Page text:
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MayBE 2019: Day Five.

Maybe 2019: Day 5.

A friend invited me to an event called ResilienTOgether. sponsored by Vibe Arts and The City of Toronto’s Youth Equity Strategy.

It was a youth event celebrating community arts and diversity. There was a photography exhibition themed “Resiliency Through Immigration.”

These photos represented the quality of resiliency required in immigrant families necessary for transitioning to life in Canada. There were photographs of grandparents and parents. Stories of struggle and difficult decisions and eventually, stories of grounding in a new place to call home.

I deeply resonated with the theme of resiliency in relation to immigration. The photos and stories reminded me of my parents’ story and my own as I now navigate immigrating to a new country.

It is a story of resilience. My story may differ from my grandparents’ decision to immigrate to Canada during a volatile period in Philippine history. But I have discovered similarities.

Making the decision to immigrate, to leave your family and everything familiar, means that you believe that the new country can offer opportunities that your home country cannot. Transitioning to a new culture, a new language, and a new home is not for the faint of heart. For the first time in my life, I know what my grandparents and my parents felt.

My mom talked to the kids how difficult those years were when she came to Canada at 12 years old without knowing much English, trying to comfort them as they had struggled with Spanish and making friends.

Stories of migration are as old as our species. We moved and adapted before we made drew invisible lines in the sand. We moved because the environment changed and the population grew. We settled almost all over the world in a short span of time because our species developed collective learning and the capacity for symbolic language, therefore adapting to diverse conditions. We needed to move to survive otherwise we wouldn’t have traversed large distances.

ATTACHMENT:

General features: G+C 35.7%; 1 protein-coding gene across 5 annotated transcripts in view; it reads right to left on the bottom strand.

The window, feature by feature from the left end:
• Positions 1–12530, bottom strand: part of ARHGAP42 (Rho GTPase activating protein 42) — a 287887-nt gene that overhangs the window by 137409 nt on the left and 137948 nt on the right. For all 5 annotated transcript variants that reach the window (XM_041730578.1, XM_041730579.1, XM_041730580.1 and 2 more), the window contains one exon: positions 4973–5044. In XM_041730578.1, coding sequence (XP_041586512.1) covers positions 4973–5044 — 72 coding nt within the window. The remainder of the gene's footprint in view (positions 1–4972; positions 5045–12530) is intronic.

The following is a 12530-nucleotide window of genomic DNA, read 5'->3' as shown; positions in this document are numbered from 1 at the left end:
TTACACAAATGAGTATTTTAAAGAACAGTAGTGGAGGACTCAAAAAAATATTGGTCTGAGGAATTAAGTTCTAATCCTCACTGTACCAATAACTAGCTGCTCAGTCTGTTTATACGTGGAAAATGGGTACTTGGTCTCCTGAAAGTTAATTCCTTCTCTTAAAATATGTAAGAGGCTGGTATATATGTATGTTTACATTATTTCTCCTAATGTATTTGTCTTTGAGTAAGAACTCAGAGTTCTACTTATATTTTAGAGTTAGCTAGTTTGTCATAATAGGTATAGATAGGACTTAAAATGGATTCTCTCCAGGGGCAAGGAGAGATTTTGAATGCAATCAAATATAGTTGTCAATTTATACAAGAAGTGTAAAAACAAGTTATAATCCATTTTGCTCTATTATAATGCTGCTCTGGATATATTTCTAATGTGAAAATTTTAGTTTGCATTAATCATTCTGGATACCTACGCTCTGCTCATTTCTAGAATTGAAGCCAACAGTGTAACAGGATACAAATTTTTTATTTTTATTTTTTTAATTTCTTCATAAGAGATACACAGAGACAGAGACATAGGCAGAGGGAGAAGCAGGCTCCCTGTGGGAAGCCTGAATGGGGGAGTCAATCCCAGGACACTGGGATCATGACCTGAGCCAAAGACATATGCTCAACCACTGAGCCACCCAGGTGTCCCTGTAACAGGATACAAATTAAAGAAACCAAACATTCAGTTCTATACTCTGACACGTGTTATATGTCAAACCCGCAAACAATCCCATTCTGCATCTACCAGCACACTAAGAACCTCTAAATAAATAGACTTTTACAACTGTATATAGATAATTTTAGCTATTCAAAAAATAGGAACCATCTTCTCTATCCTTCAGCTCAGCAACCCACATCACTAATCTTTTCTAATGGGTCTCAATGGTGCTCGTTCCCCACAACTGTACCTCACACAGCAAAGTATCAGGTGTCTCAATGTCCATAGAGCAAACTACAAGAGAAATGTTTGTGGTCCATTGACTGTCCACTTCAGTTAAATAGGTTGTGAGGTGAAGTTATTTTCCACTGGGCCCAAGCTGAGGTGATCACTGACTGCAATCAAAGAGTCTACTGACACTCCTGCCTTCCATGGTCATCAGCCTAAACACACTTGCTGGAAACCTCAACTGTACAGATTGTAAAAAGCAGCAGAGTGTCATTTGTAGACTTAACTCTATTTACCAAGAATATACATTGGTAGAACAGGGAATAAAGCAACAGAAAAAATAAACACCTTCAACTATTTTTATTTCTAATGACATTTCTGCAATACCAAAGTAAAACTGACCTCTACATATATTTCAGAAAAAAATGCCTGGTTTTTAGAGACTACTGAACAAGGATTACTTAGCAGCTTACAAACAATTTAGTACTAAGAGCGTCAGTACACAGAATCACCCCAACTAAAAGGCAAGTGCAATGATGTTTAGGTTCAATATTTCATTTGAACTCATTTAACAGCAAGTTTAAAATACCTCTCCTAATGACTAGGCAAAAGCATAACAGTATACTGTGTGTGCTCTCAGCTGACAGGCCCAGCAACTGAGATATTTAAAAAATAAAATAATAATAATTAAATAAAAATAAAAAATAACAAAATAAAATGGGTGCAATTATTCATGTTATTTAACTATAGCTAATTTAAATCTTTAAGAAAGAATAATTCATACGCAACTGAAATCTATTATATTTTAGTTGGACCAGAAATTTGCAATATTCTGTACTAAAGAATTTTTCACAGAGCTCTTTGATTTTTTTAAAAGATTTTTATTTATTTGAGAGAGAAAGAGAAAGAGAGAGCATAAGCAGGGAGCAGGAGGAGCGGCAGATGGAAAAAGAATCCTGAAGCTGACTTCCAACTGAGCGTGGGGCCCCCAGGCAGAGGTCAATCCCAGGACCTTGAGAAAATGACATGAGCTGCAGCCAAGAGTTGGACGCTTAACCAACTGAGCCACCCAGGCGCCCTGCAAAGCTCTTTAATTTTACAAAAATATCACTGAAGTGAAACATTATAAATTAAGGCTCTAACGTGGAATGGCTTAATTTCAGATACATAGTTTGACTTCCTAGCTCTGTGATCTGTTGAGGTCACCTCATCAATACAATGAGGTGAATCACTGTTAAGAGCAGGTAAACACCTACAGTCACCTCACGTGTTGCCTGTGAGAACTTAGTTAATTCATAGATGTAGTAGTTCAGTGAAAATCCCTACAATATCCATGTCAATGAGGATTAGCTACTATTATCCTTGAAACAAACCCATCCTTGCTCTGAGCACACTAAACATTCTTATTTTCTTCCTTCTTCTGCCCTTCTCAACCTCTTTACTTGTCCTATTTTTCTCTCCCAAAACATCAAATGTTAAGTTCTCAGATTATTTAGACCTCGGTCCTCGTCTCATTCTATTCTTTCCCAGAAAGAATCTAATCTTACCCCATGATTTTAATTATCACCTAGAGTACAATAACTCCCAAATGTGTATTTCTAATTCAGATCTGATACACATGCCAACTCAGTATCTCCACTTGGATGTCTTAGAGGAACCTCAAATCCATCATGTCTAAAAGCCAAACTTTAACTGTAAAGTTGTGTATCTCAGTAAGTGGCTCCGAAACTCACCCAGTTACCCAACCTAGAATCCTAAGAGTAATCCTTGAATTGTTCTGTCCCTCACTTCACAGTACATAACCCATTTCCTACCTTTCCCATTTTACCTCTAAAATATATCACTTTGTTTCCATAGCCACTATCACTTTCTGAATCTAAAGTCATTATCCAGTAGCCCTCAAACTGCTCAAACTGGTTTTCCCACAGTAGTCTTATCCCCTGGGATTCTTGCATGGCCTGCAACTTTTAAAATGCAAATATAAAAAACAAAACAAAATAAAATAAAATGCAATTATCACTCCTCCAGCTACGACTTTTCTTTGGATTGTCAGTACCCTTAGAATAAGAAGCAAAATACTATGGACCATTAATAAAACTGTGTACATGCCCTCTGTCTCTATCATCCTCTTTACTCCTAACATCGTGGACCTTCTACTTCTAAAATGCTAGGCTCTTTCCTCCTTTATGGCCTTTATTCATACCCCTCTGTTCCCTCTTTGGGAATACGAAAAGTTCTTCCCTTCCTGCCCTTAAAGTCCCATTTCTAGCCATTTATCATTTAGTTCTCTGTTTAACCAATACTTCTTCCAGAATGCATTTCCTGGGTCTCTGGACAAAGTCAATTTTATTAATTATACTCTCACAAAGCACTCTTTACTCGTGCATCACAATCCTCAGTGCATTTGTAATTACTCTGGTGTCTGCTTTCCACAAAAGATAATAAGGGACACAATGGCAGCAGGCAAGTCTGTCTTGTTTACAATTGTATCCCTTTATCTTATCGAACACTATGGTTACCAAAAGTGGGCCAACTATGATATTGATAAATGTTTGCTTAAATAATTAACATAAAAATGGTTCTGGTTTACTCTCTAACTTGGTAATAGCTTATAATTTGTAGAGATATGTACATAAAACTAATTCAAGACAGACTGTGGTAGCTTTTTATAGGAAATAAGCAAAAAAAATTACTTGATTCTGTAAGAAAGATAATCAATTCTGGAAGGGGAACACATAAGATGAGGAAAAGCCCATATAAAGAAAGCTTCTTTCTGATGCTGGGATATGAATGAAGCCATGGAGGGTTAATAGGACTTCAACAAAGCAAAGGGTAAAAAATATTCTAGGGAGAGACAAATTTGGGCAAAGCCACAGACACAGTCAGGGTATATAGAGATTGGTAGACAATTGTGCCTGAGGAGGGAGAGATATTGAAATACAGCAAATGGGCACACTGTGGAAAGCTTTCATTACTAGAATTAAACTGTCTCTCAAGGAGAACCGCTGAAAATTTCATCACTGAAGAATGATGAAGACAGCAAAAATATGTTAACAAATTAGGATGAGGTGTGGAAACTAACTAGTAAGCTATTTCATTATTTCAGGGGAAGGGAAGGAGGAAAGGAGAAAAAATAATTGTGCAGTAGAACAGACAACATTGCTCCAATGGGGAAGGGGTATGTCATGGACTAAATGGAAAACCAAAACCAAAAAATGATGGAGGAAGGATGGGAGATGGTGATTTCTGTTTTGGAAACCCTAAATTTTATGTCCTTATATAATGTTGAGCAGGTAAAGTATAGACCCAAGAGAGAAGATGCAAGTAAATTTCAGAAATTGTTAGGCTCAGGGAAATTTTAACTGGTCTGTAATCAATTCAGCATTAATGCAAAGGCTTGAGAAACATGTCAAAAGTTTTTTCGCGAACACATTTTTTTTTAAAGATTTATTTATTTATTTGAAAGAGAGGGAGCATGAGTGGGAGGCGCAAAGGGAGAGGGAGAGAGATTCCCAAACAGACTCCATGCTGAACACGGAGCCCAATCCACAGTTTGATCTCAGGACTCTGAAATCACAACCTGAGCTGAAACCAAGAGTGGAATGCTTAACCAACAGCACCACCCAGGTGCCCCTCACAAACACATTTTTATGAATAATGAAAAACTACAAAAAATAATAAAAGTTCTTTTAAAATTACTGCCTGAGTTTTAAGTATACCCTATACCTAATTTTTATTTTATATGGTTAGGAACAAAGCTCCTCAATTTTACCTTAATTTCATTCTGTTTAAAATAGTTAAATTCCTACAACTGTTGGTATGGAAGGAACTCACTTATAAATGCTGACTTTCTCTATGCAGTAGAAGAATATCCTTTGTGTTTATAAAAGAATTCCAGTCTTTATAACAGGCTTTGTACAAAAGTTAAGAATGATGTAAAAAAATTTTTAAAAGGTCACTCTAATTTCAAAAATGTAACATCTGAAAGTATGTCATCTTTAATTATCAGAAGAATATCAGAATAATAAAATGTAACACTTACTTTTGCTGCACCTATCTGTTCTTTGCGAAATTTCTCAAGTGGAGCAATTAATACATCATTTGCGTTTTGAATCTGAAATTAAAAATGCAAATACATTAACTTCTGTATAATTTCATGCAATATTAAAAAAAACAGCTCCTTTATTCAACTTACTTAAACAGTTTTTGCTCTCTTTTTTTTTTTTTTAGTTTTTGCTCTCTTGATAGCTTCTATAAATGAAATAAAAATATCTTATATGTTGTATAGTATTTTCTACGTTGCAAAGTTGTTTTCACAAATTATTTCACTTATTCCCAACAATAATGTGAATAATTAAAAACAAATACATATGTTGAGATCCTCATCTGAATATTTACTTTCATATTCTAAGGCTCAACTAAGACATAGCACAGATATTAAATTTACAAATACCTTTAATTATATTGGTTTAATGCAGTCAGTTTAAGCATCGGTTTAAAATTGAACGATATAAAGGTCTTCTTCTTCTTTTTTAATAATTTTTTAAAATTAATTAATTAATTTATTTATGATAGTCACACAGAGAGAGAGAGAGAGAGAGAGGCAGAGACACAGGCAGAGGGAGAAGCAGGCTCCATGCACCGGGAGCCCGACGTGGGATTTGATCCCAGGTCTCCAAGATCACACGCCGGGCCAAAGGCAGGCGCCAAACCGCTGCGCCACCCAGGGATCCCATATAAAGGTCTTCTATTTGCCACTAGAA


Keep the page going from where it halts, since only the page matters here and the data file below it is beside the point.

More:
Immigrating is a movement of hope and not the kind of hope when you wait for something to change or someone else to change things. It’s the type of optimism that motivates adaptation despite the rough and uncertain conditions because we hope for something different for ourselves and our families and are willing to try to make that happen.

This is our legacy of being human – being optimistic to build resilience.

Resilience = Optimism + Grit

Resilience can’t be achieved without facing challenges that make you uncomfortable and courageously rising up after failures.

TODAY’S PROMPT:

Take 15 minutes to reflect on RESILIENCE.

  • Write about an experience in your life that made you resilient.
  • Copy the poem below or another quote on resilience.
  • Draw/paint what resilience means to you.

OPTIMISM

by Jane Hirshfield

“More and more I have come to admire resilience.

Not the simple resistance of a pillow, whose foam

returns over and over to the same shape, but the sinuous

tenacity of a tree: finding the light newly blocked on one side,

it turns in another. A blind intelligence, true.

But out of such persistence arose turtles, rivers,

mitochondria, figs — all this resinous, unretractable earth.”\

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